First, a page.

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Bread and Butter Or…..

 

Rising Food Prices 

It is not just meat prices that are rising as I reported last week. It is groceries too. Combine this with the rising cost of gasoline and we are in for an expensive and bumpy ride this year and maybe into next year.

The US Department of Agriculture warns that food prices could rise 3.5%, double the rate of inflation, this year.

Some of this would be due to the extreme weather and drought in places such as Australia and Russia. But a lot of it is the rise in meat.

Both WalMart and Wegman’s Food say they are working with suppliers to try and keep costs down.

You can read the entire article by clicking the following link: Food prices could rise.

According to another article, there is also fear that rising food prices and inflation could destabilize developing countries causing food riots across the globe.

In addition to that, CNN reports that, “…in spite of higher planting for corn and soyabeans this spring, grain and oilseed markets were “still forecast to be tight” in 2011-12 due to strong export and biofuel demand.”

In short, less corn = higher prices for all corn related products.

The heavily subsidized ethanol industry’s demand for more corn, currently at about 36% of the total US crop, is rising. This too is contributing to a shortage of corn thereby increasing costs for what is available to eat. You can read the full report on this by clicking the following link: Extreme prices.

What this means for the unemployed, the underemployed, and all the rest of us is that we are going to have to tighten our belts even more than we have during the last two years.

I don’t know about you, but I don’t have much more to let go or tighten.

Before long we may all have to eat just bread and butter.

Which brings me to the today’s……………………….

Featured Recipe        Tapenade
Is there any food better than bread and butter?

Not according to that great Chef, James Beard, who said:

“Good bread is the most fundamentally satisfying of all foods; and good bread with fresh butter, the greatest of feasts.”

If bread and butter is the greatest, then Tapenade and bread is a close second.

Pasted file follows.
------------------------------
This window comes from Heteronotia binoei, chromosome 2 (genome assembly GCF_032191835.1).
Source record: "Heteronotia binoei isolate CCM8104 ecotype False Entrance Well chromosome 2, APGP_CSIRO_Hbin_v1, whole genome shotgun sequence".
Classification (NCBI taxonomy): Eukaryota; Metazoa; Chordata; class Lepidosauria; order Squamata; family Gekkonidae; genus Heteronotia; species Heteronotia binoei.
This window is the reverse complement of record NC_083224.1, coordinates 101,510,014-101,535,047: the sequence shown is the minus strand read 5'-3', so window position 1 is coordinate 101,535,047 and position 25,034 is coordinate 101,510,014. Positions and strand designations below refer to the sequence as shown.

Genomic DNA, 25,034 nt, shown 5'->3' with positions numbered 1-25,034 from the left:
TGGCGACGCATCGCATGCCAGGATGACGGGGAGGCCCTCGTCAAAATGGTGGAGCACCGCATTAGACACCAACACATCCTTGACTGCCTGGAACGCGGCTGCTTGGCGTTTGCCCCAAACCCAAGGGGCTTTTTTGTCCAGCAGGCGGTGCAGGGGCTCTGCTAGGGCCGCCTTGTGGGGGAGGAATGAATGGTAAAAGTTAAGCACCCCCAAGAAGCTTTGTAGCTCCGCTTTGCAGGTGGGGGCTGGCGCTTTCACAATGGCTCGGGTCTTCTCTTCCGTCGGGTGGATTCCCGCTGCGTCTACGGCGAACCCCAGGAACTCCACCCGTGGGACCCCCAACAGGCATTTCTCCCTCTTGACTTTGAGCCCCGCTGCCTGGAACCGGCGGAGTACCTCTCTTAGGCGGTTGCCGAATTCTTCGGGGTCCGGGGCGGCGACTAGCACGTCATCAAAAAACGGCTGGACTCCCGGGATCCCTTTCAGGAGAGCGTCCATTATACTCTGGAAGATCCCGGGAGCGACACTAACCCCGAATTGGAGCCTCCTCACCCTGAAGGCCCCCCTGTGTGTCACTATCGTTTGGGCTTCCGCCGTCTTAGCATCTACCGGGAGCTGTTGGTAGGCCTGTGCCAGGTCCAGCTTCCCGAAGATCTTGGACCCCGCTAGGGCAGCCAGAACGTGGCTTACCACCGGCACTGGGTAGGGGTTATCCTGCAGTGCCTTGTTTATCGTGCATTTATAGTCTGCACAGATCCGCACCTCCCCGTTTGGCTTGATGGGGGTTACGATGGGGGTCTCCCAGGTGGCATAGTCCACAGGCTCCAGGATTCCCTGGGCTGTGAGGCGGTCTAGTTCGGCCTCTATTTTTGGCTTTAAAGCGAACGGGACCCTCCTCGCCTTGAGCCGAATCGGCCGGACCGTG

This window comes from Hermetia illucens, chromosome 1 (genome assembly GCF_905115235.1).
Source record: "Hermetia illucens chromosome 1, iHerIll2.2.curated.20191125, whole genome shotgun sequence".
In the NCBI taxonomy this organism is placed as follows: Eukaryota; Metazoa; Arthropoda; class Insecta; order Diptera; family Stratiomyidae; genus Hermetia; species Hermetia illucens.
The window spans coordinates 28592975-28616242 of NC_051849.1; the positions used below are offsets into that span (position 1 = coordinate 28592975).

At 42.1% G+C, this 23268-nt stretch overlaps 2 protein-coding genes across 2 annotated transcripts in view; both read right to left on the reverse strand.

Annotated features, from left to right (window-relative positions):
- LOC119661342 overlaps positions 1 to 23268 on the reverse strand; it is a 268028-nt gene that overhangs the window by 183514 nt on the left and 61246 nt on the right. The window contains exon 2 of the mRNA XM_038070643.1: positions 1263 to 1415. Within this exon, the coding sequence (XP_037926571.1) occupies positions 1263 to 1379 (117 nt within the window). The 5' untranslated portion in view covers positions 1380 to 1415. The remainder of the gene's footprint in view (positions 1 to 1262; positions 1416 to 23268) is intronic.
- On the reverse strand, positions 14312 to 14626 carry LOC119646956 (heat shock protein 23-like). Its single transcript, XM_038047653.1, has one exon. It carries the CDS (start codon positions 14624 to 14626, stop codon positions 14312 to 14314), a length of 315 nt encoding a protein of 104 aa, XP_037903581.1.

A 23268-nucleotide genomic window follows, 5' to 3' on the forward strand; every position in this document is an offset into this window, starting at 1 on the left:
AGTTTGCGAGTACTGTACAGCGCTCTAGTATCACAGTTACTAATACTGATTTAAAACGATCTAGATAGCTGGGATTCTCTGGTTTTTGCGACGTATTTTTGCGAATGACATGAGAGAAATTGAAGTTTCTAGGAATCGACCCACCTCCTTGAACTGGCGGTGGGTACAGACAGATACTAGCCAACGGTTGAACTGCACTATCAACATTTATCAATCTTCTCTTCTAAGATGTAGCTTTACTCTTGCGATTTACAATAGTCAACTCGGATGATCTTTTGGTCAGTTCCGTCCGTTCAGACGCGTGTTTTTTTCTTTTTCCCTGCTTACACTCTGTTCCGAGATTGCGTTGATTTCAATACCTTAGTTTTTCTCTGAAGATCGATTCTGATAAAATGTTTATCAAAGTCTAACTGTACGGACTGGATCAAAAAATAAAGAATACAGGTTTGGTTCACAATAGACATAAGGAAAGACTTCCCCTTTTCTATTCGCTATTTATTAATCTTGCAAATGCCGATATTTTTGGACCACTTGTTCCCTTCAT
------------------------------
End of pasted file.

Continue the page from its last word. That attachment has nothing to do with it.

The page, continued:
I had black olives in the fridge left over from the Shells with Tuna, Olives and Capers from last Wednesday. So I thought it was a perfect time to share the recipe for Tapenade, so that I could use them up.

CCC

Tapenade is a spread or condiment for toast or bread made of finely chopped olives, capers, anchovies, and olive oil. That is the basic recipe.

Some people say that tuna fish was also one of the original ingredients.

It is considered a French food from Provence, or the Provençal area of France, even though capers are native to the Mediterranean area. The recipe is named for the capers even though olives are the main ingredient. Go figure!

According to CliffordMWright.com, it is likely capers, “were brought to Provence from Crete by the Phocaeans, Greeks from Asia Minor, who settled near Marseilles in the sixth century B.C.  

“The caper plant was known as tapeneï in Provençal, and the flower buds, the part of the caper used for culinary purposes, was the tapeno,”  again from CliffordMWright.com.

Originally tapenade was made with black olives, but some recipes today call for green olives. I have even seen artichoke, mushroom, or sun-dried tomato tapenade recipes.

It is mainly a spread used on toast or bread. But it has also been used as a filling to stuff a filet of beef or placed under the skin of chicken before roasting. It is also used on fish, vegetables, as a vegetable dip, as a sandwich spread, or on crackers.

I like to use it on a hard boiled egg in the morning for breakfast.

These days’ ingredients other than the main ones above have been added to tapenade recipes. These include garlic, mustard, various herbs, brandy, cognac, wine, and vinegar to name a few.

Before electricity and food processors the paste was made by crushing or pounding the ingredients using a mortar and a pestle.

One of the things I love about cooking is knowing the history of a recipe. I like to know that what I enjoy today was also enjoyed by humans Before Common Era (BCE or BC) or millions of years ago. For me there is a certain comfort in seeing the march of history and knowing that what my ancestors ate, I eat too. I like the beauty and the symmetry of that continuity.

Today I share my version of this classic.

This is what you will need for about 1 cup of Tapenade:

2 cups black olives

2 tablespoons capers drained and rinsed

1 medium clove garlic, cut into small pieces

4 anchovy fillets

1 tablespoon Sherry vinegar

A pinch or two of dried thyme

1 tablespoon olive oil

Loaf of crusty bread

Here is what you do:

Dump everything into a food processor. I do cut the garlic into 2-3 pieces.

Process stopping occasionally to scrape down the sides of the bowl, until ingredients become a coarse paste.

Pour into a bowl. Garnish with green olives.

 Could anything be easier?????

Slice and toast the bread. Top with the tapenade and enjoy. Serving on toast is the traditional way to serve tapenade.

Is Tapenade on toast better than bread and butter?

You decide!

Or serve on crackers, use as a dip for veggies, put some on a baked potato, or use as a sandwich spread.

Or create a new way to use this age old recipe.

Bon Appetit!!!

Cost 

2 cups black olives               $3.38

2 tablespoons capers           $0.76

1 medium clove garlic          $0.12

4 anchovy fillets                   $0.48

1 tbspn Sherry vinegar         $0.50

A pinch dried thyme             $0.05

1 tablespoon olive oil            $0.12

Loaf of crusty bread             $0.75

Total cost = $6.16
Cost per person = $0.77

Quote of the Day

Opportunity often comes disguised in the form of misfortune, or temporary defeat.

Napoleon Hill

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